Inflation Remains Fed's No. 1 Concern
Despite an ongoing banking crisis, the central bank continued its interest-rate hikes to fight rising prices.Download PDF
- As expected, the Federal Open Market Committee (FOMC) unanimously voted to increase the federal funds target rate range to 4.75% to 5%, a 0.25% increase.
- Median projections from committee members showed one more potential hike in 2023. As for potential rate cuts, expectations are for four each in 2024 and 2025.
- Inflation projections showed slight increases for 2023 (from 3.5% to 3.6%) and 2024 (from 2.5% to 2.6%).
- The Fed’s economic outlook called for a minor downtick in GDP for 2023 with a material decrease in 2024 projections from December estimates (from 1.6% to 1.2%). Unemployment projections for 2023 moved lower from 4.6% in December to 4.5%.
At their March meeting, Federal Open Market Committee (FOMC) members agreed to hike the fed funds rate by 0.25%. The latest hike raised the benchmark rate to a range of 4.75% to 5%, an increase that met market expectations.
Despite an unfolding banking crisis, the rate hike continued to highlight the committee’s vow to do what is necessary to tame inflation in an economy that has defied many economists’ predictions of an imminent slowdown. While Fed officials over the past year have acknowledged the risk of simultaneously combatting two problems—inflation and financial instability—several members have said they were prepared, if needed, to use emergency lending tools to stabilize markets, which would allow them to continue increasing interest rates to tame inflation while maintaining market stability.
The Fed slightly lowered estimates for GDP growth in 2023 from 0.5% to 0.4%, which sits well below the committee’s long-term (beyond 2025) estimate of 1.8%. The Fed increased inflation estimates for this year from 3.5% to 3.6%. Unemployment rate projections for 2023 decreased from 4.6% to 4.5% but remained unchanged for 2024 at 4.6%.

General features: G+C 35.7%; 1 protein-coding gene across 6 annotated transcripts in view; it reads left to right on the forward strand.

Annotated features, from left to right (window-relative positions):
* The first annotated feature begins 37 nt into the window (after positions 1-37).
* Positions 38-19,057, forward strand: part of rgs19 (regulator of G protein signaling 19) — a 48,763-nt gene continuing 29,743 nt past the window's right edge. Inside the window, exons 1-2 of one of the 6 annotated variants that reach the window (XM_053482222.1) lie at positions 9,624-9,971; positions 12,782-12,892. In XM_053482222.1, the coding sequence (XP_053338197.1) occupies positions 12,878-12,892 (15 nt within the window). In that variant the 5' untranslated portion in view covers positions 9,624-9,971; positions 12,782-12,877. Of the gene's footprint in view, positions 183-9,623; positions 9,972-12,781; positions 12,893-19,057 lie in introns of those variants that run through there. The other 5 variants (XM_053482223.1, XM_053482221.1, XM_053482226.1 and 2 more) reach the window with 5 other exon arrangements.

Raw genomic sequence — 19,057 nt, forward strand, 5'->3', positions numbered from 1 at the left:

Below are the Fed statement language changes from February:
Here are the committee’s March projections for GDP, unemployment, inflation, and the federal funds rate for 2023 through 2025 from the Summary of Economic Projections (SEP):
The committee’s “Dot Plot” contained no changes in projections for the fed funds rate in 2023 and 2024, and only a marginal increase in 2024. The Dot Plot showed 17 of 18 committee members expected the fed funds rate to finish 2023 above 5%, implying that markets should price in at least one more hike this year. However, 7 of the 18 members expect the benchmark rate to rise above 5.25% in 2023. As for rate cuts, the committee repeated its expectations for cuts to begin in 2024, with projections showing four potential 25-basis-point decreases in 2024 followed by four more cuts in 2025.
After the Fed announcement, the 10-year Treasury ended the day lower by 11 basis points at 3.48%; short and long rates were both lower and the 10-year/2-year Treasury spread finished the day at -0.48%.
10-Year Treasury Yield over the Past 12 Months
Markets closed in negative territory on the final day of the FOMC meeting. Both the Dow Jones Industrial Average and S&P 500 Index moved lower (-1.63% and -1.65%, respectively) during Chair Jerome Powell’s press conference. Treasury yields on both the long-and front-end moved lower as the 10-year and 2-year Treasury spread decreased to -0.48%.
Investors were prepared for the Fed to continue down its rate-hiking path, extending what has been the fastest series of rate increases since the early 1980s. With recent data still pointing to strong wage and price pressures, the action taken by the Fed supported the case that raising rates by a quarter point was necessary, even given current credit issues. While the U.S. economy has remained resilient, the gradual effects of past rate hikes appear to have started to make their way through various sectors of the economy. If the Fed continues its historic rate hiking, the central bank’s aggressiveness may risk exacerbating market upheaval, a painful downturn, and more intervention. Going forward, markets will likely keep a close eye on whether the Fed’s focus begins to shift from inflation to market stability.
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